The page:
There follows an incredibly diverse selection of car-related art and artifacts, from simple pistons to Warhol’s Orange Car Crash Fourteen Times from 1963, based on a disturbing newspaper image of a fatal accident, as well as photography by Margaret Bourke-White, cabin fabrics by Anni Albers, sketches by Frank Lloyd Wright, poster art and even road signage along the way.
And there are cars, too: seven in total, including a Volkswagen Beetle and a Ferrari Formula 1 car, with five displayed in the museum’s sculpture garden, which is more accustomed to hosting works by such luminaries as Alexander Calder and Isa Genzken.
They’ve been drawn from the nine cars in MoMA’s permanent collection, with a 1965 Porsche 911 and 1973 Citroën DS making their first exhibition appearances.
“People are sometimes surprised that we have cars in our collection,” says curator Juliet Kinchin, who organized the exhibition. “But it’s always been part of MoMA’s mission to address the fullest range of artistic practices. We had our first exhibition of cars in 1951”—curated by architect Philip Johnson, no less—“when they were presented as ‘hollow, rolling sculpture.’ And in 1934 we had an exhibition called Machine Art, which featured car components like hubcaps and headlamps. So we’re just continuing in that tradition.”
Drawing exclusively from MoMA’s permanent collection meant Kinchin’s vehicles were, in her words, “pre-selected.” But what a selection. Those seven include some of the world’s greatest car designs, and not just Detroit’s. She is particularly pleased to include the Citroën DS. It was known as the Goddess (or Déesse) in France, where the philosopher Roland Barthes referred to the 1957 version in an essay as “humanized art” and a “superlative object” that had “fallen from the sky.” In addition to its extraordinary looks, Citroën introduced a series of technical advances over the years, such as the first mass-produced headlamps that follow the curves of the road and a suspension so poised that the car can be driven with one wheel removed.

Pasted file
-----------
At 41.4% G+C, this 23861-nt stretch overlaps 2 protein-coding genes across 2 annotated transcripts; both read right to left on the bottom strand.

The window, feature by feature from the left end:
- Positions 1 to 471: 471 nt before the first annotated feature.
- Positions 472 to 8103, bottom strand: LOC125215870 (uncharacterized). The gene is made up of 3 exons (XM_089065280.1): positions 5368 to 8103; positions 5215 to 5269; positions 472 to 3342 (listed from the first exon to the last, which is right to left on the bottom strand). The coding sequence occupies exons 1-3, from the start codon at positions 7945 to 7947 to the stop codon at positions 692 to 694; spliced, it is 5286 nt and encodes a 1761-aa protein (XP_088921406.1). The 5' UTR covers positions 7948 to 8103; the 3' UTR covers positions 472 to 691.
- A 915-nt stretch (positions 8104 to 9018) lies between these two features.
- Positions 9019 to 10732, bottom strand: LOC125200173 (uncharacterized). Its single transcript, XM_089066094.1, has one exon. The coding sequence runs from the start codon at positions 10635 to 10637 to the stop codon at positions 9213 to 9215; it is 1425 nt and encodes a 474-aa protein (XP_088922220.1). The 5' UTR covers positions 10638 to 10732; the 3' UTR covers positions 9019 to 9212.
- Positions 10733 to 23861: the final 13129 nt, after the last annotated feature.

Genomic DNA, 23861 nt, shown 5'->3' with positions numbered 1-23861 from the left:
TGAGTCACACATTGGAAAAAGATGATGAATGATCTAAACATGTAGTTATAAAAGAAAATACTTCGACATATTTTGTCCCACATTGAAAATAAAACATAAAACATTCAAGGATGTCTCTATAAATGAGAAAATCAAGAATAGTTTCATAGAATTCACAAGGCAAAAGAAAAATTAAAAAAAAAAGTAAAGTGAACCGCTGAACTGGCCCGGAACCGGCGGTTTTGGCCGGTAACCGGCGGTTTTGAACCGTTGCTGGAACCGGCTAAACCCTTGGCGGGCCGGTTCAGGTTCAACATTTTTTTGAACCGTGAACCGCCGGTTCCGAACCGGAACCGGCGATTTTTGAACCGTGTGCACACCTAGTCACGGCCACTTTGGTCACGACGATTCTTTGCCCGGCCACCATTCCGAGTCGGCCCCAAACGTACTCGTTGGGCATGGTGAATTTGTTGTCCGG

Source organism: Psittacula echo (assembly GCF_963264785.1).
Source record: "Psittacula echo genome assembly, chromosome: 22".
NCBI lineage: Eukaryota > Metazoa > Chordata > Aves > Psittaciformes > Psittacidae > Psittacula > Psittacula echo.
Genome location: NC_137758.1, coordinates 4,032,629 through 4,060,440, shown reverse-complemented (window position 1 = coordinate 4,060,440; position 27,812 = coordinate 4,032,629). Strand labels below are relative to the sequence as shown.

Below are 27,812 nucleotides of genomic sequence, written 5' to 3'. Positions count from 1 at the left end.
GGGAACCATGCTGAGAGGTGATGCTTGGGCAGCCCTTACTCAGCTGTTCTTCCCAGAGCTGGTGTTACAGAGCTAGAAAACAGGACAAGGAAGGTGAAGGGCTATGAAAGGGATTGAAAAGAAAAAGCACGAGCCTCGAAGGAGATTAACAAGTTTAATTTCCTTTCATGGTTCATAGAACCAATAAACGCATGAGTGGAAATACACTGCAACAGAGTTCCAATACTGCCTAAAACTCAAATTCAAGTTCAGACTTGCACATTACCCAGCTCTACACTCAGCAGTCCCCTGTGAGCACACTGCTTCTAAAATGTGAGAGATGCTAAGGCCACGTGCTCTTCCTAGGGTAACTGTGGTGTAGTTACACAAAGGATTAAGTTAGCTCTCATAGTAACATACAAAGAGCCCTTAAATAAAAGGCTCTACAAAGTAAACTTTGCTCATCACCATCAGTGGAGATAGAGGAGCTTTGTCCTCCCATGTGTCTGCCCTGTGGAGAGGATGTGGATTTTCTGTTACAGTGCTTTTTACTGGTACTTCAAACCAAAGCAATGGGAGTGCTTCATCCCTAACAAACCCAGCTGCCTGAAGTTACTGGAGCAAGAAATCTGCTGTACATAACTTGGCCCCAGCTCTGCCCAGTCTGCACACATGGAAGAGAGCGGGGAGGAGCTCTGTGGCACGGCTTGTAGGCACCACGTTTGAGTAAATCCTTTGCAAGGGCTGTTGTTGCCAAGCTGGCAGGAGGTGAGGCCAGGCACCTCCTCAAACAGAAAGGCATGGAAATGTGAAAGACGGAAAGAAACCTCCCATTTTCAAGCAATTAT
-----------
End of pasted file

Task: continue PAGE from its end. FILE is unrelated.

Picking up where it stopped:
“That’s a real designer’s car,” Kinchin says. “It’s amazing how many designers I’ve spoken to—working in fields other than car design—who cite that as their ultimate.”
And Kinchin hasn’t shied away from the social and environmental impact of the car. Photography and other media examine the pollution, congestion and road deaths caused by the car, and the exhibition includes—and takes its name from—the 1964 Oscar-nominated dystopian short animation by Halas & Batchelor.
“We look at the fetishistic appeal of the car as an object of desire and of identity, but also the darker side of that phenomenon,” she explains.
But are these two exhibitions a eulogy to car design, rather than a celebration? Some modern designers resent the restrictions imposed on them by legislators, whose demands on crash safety, visibility and emissions (and, as a result, aerodynamic efficiency) define the shape of our cars as much as creativity does. And in an era of “mobility as a service,” in which we summon (possibly self-driving) cars rather than owning them, will they continue to have the same appeal as they did in 1950s America, when they wrapped up speed, power, optimism, glamour, money, sex, adulthood and freedom into one burbling, candy-colored, 18-foot tail-finned package?
“Even if our relationship with the car changes, if we have a subscription to a car service or we’re ride-hailing, people won’t change,” says Faurote. “We’ll still want something attractive and that works well. And actually, the shift to autonomous driving with the flexibility to design cabins differently, and the packaging freedom that electric cars give us, with their smaller electric motors and batteries that sit under the floor, maybe offer us more opportunities than restrictions.
“I think our work as car designers is still important,” he adds, “and our jobs are still secure.”
Detroit Style: Car Design in the Motor City, 1950–2020 opens November 15th and runs through June 27th. Automania is postponed until July 2021.